•           their operation falls outside the scope of the standard rules

•           they feel that the standard permit no longer works for their particular operation.

The generic risk assessment for this activity

We have produced a generic risk assessment for the activity. This lists the potential risks and how to properly manage them. We did it by identifying possible pathways from the sources of the risks to the receptors (these are people, animals, property and anything else that could be affected by the hazard). The risk assessment is split into three sections.

1.         Data and information - this section is made up of receptor, source, harm and pathway information that is relevant to the activity under consideration.

2.         Judgement - we have done the risk assessment to work out the likelihood of the receptors being in danger from the hazard, the consequences of the hazard happening and the overall size of the risk.

3.         Action - risks will be controlled by setting standard rules. For example, for noise and vibration management, compliance with a relevant noise and vibration management plan will be required where necessary. We will control residual risks by doing compliance assessment, such as site inspections, to ensure that the operators comply with the rules.

A set of standard rules may contain a rule which requires an operator not to carry out an activity within a certain distance of specified nature conservation sites. The broad sensitivity of habitats and species groups to the potential hazards from facilities we regulate through EPR is well understood. Harm can occur through hazards such as toxic contamination, nutrient enrichment, habitat loss, siltation, smothering, disturbance and predation.

We use specified distances to identify which activities could affect the interest features of these sites and species. Activities that do not can be eligible for a standard rules permit. In line with our public participation statement we do not consult the nature conservation bodies on individual applications for standard rules permits.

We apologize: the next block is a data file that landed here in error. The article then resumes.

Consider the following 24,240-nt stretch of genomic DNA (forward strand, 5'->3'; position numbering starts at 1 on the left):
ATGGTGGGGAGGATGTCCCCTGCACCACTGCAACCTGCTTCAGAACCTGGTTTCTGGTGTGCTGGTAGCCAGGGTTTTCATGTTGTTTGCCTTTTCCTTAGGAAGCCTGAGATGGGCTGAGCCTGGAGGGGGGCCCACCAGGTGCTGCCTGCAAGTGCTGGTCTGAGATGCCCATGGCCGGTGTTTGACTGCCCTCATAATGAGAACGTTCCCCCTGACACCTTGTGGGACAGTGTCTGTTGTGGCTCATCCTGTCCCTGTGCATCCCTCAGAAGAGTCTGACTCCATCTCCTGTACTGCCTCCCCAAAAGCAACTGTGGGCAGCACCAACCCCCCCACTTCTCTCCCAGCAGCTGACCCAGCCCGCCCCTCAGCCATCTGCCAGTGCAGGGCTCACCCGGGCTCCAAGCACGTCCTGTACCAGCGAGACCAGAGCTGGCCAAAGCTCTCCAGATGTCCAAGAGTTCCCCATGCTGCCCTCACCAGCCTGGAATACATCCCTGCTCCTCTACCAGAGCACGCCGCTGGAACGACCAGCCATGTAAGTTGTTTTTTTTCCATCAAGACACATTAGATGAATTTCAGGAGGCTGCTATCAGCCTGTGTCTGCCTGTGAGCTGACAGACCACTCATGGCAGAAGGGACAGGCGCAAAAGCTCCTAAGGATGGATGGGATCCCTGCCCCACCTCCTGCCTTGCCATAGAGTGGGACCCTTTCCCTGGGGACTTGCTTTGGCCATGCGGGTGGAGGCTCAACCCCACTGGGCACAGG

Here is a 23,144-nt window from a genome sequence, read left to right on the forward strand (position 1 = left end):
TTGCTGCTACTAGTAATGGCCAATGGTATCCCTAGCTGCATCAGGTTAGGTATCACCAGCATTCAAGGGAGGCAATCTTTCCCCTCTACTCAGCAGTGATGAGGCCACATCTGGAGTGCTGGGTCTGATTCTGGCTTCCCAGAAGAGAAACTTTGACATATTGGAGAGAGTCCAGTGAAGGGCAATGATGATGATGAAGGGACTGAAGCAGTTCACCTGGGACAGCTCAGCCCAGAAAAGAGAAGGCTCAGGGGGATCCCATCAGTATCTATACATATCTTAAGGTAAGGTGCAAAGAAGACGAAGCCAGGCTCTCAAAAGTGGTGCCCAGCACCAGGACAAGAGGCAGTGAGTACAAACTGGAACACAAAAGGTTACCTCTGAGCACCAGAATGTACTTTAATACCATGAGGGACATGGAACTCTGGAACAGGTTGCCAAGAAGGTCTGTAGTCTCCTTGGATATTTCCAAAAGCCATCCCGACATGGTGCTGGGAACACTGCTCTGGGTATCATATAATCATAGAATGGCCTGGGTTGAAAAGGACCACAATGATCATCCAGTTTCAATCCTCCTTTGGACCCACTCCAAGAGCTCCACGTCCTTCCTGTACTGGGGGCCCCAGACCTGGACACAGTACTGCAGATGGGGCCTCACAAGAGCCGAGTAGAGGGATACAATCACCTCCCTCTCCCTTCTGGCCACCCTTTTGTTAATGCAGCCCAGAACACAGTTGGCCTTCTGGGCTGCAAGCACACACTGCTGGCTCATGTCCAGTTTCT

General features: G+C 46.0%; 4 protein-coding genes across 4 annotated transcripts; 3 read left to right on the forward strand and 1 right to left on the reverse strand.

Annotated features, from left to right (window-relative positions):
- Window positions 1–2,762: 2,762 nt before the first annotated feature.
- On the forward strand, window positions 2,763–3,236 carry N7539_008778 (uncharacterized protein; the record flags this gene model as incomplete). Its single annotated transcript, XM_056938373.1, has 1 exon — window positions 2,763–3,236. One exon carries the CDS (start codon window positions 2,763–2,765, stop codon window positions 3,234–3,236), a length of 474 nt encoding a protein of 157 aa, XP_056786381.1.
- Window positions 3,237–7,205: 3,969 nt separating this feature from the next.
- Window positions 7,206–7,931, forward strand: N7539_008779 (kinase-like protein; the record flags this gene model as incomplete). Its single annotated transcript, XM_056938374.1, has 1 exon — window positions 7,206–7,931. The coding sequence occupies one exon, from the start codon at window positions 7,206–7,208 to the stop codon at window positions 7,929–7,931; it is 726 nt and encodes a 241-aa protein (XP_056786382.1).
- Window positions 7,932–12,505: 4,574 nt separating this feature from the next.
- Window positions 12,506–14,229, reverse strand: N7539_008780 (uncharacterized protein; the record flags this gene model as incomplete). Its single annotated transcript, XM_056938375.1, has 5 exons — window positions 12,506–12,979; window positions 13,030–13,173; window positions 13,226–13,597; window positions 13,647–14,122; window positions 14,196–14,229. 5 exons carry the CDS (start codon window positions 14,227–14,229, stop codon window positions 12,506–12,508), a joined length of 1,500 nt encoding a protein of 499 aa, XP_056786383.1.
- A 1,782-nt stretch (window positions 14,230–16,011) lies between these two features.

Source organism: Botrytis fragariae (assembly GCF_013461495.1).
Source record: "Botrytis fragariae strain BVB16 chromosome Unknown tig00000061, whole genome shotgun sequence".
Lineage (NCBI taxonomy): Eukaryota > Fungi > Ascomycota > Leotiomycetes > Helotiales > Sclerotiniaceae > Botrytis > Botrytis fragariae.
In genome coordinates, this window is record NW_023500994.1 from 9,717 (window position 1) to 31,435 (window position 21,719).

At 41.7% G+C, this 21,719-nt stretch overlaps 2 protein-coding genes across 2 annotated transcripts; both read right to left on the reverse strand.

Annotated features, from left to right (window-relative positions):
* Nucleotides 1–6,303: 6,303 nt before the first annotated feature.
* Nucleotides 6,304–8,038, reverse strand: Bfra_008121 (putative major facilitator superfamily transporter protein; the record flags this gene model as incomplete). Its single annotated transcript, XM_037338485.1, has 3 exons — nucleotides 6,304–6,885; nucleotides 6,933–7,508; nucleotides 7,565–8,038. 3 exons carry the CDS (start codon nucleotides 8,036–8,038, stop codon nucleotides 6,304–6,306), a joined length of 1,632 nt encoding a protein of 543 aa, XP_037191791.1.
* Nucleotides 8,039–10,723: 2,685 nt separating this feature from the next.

Proposed charges

These charges aim to recover the regulatory costs incurred by the Environment Agency as a result of the applications and subsistence of these permits.

Permit application

Minor Variation

Normal Variation

Substantial Variations

Transfer application

Surrender application

Annual subsistence





£2, 529





If you would like to request accessible formats of the documents listed below, please contact us at the email address at the top of the page.

Why your views matter

The purpose of this consultation is to engage with relevant stakeholders to obtain their views on the proposed new standardrule and risk assessment. We will review the feedback from respondents and alter the draft rules if appropriate.


  • Businesses
  • Statutory organisations
  • Members of the public
  • Local councils
  • Metal recycling trade associations and site operators
  • Operators
  • UK Border Force
  • Trade associations and business
  • Other regulators
  • Members of the public
  • Community groups
  • Non-governmental organisations with an interest in environmental issues


  • Business and industry
  • Habitats and wildlife
  • Waste
  • Permits
  • Environmental permitting